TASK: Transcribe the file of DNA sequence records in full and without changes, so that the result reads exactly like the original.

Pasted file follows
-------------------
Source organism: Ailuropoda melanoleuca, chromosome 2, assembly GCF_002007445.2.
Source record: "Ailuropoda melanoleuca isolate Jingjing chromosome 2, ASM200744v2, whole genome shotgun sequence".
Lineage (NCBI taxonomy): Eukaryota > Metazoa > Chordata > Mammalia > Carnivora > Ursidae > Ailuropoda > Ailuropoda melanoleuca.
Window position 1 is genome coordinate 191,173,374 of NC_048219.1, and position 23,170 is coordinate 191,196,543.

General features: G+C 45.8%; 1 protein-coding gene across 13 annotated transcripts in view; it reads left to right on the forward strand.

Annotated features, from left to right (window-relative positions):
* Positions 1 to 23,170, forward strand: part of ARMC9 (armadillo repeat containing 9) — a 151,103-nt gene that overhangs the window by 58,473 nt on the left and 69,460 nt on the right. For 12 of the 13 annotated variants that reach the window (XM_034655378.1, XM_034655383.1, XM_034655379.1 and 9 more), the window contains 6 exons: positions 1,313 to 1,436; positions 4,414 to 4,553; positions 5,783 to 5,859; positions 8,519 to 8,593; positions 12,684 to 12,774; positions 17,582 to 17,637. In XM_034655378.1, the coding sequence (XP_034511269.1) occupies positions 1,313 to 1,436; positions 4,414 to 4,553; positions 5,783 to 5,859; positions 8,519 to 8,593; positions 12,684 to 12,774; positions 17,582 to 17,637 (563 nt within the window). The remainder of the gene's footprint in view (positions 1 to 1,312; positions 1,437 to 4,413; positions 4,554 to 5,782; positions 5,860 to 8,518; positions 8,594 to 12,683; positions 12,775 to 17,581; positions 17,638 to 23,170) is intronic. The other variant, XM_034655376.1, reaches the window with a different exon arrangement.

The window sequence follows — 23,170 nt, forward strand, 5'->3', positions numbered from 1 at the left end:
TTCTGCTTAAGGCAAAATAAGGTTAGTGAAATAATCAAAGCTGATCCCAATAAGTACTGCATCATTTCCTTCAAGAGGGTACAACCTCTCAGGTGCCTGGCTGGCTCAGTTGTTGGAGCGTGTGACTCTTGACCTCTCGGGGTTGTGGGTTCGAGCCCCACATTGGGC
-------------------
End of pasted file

Source organism: Ailuropoda melanoleuca, chromosome 2, assembly GCF_002007445.2.
Source record: "Ailuropoda melanoleuca isolate Jingjing chromosome 2, ASM200744v2, whole genome shotgun sequence".
Lineage (NCBI taxonomy): Eukaryota > Metazoa > Chordata > Mammalia > Carnivora > Ursidae > Ailuropoda > Ailuropoda melanoleuca.
Window position 1 is genome coordinate 191,173,374 of NC_048219.1, and position 23,170 is coordinate 191,196,543.

General features: G+C 45.8%; 1 protein-coding gene across 13 annotated transcripts in view; it reads left to right on the forward strand.

Annotated features, from left to right (window-relative positions):
* Positions 1 to 23,170, forward strand: part of ARMC9 (armadillo repeat containing 9) — a 151,103-nt gene that overhangs the window by 58,473 nt on the left and 69,460 nt on the right. For 12 of the 13 annotated variants that reach the window (XM_034655378.1, XM_034655383.1, XM_034655379.1 and 9 more), the window contains 6 exons: positions 1,313 to 1,436; positions 4,414 to 4,553; positions 5,783 to 5,859; positions 8,519 to 8,593; positions 12,684 to 12,774; positions 17,582 to 17,637. In XM_034655378.1, the coding sequence (XP_034511269.1) occupies positions 1,313 to 1,436; positions 4,414 to 4,553; positions 5,783 to 5,859; positions 8,519 to 8,593; positions 12,684 to 12,774; positions 17,582 to 17,637 (563 nt within the window). The remainder of the gene's footprint in view (positions 1 to 1,312; positions 1,437 to 4,413; positions 4,554 to 5,782; positions 5,860 to 8,518; positions 8,594 to 12,683; positions 12,775 to 17,581; positions 17,638 to 23,170) is intronic. The other variant, XM_034655376.1, reaches the window with a different exon arrangement.

The window sequence follows — 23,170 nt, forward strand, 5'->3', positions numbered from 1 at the left end:
TTCTGCTTAAGGCAAAATAAGGTTAGTGAAATAATCAAAGCTGATCCCAATAAGTACTGCATCATTTCCTTCAAGAGGGTACAACCTCTCAGGTGCCTGGCTGGCTCAGTTGTTGGAGCGTGTGACTCTTGACCTCTCGGGGTTGTGGGTTCGAGCCCCACATTGGGC